If your relative has an incontinence problem, take them to a doctor who can help identify and manage incontinence problems. They can also recommend waterproof bedding and pads for the elderly.
Read our article about Foods That May Help Prevent or Slow Down Dementia in our blog.
Support When a Person With Dementia Has Sleep Problems
Among the symptoms of dementia, the patient may experience sleep-related problems. So, for example, patients may get up at night and forget where they are. They may not even be aware that it is nighttime, which may lead to them getting dressed and leaving the house.
Often such a symptom as a sleep disorder resolves in the later stages of dementia. And at this stage, your loved one needs your help.
If you need advice for helping a patient with dementia who has a sleep disorder, use the following guidelines:
- Hang a special clock for people with dementia next to their bed, which will show them the time of day;
- Provide them with plenty of daylight and physical activity during the day;
- Make sure that patient does not drink tea and coffee, especially in the evening;
- Check if the bedroom is comfortable for them. If possible, put a night light in the room or use blackout blinds;
- Try not to let the patient sleep during the day.
If insomnia bothers your close person for too long, take them to the doctor for a consultation.
How To Look After Yourself When You Support Someone With Dementia
In addition to supporting your close person in coping with dementia, you will also need to help yourself through this difficult time.
Let’s take a closer look at how you can help yourself as a caregiver for someone with dementia.
Ask For Help In the Support Department Or Customer Service Of Carers
Your family and loved ones can help you care for someone with dementia in many ways. Their help may include giving you a break for at least a few hours or helping you contact an organization that helps people with dementia. Various charities and volunteer organizations help care for people with dementia.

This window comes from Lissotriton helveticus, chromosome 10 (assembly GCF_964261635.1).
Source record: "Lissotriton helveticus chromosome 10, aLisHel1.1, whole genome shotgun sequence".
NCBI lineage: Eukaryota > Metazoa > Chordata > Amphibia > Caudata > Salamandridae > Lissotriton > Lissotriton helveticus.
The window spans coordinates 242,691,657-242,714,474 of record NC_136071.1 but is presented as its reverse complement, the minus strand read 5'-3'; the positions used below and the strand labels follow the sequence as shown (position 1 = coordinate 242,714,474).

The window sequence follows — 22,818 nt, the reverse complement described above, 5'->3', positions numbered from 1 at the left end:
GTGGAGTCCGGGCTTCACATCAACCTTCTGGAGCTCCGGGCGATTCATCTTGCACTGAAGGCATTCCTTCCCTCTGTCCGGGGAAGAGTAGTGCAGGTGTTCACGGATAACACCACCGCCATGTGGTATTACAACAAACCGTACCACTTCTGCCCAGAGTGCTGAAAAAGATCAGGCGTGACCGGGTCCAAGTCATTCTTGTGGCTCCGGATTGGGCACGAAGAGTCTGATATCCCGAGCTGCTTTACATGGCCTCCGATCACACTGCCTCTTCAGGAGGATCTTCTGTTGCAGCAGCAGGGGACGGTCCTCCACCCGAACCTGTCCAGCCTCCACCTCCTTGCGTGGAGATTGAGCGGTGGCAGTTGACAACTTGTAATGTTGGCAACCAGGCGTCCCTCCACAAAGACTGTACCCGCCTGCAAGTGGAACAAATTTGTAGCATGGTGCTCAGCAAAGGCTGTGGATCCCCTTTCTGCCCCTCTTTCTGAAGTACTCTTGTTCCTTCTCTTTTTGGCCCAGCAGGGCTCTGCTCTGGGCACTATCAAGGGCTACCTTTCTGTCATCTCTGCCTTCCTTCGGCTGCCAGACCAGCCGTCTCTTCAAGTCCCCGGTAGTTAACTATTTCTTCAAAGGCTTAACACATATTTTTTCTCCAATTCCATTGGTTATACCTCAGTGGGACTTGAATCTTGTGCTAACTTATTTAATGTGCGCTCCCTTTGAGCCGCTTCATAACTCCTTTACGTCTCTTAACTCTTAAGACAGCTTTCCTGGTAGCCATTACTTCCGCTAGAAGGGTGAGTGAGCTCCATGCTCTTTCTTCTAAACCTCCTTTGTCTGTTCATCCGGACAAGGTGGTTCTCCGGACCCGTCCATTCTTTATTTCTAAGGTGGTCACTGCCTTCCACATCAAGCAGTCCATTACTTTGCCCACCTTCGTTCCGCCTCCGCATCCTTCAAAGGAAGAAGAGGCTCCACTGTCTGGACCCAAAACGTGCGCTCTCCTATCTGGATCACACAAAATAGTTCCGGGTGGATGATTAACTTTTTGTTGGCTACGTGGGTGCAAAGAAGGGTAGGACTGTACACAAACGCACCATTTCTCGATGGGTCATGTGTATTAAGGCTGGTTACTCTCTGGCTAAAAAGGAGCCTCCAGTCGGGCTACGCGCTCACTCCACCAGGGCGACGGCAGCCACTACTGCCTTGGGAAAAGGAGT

Talk To Other Carers
As a caregiver of a patient with dementia, you will benefit greatly from sharing experiences with other caregivers. They try supporting a person with dementia as they care for people with dementia, just like you do on a daily. They may also suggest new methods and ways to make your job of caring for a patient with dementia easier. In addition, it will also be important for other caregivers to hear your support and advice on caring for the sick.
You can attend regular dementia care groups. However, if you find it challenging to do this, you can become a member of one of the online forums, such as ALZConnected. It is a free online community for anyone with Alzheimer’s or dementia. On this platform, patients and their relatives can ask their questions, share their experiences, and exchange information.
You can also go to Healthtalk.org for tips and video interviews with people who have taken care of people with dementia. They can share important information with you.
Helping someone with dementia is not easy. Therefore, you may experience stress because of this. If you are having difficulty, reach out to support groups for advice and sympathy.
Take a Break From Caring For a Patient With Dementia
If you’re tired of helping someone with dementia, take small breaks to take care of yourself.
So, you can ask your family or loved ones to look after your relative while you can take some time for yourself.
If you don’t want to disturb your relative, you can contact nursing care centers such as: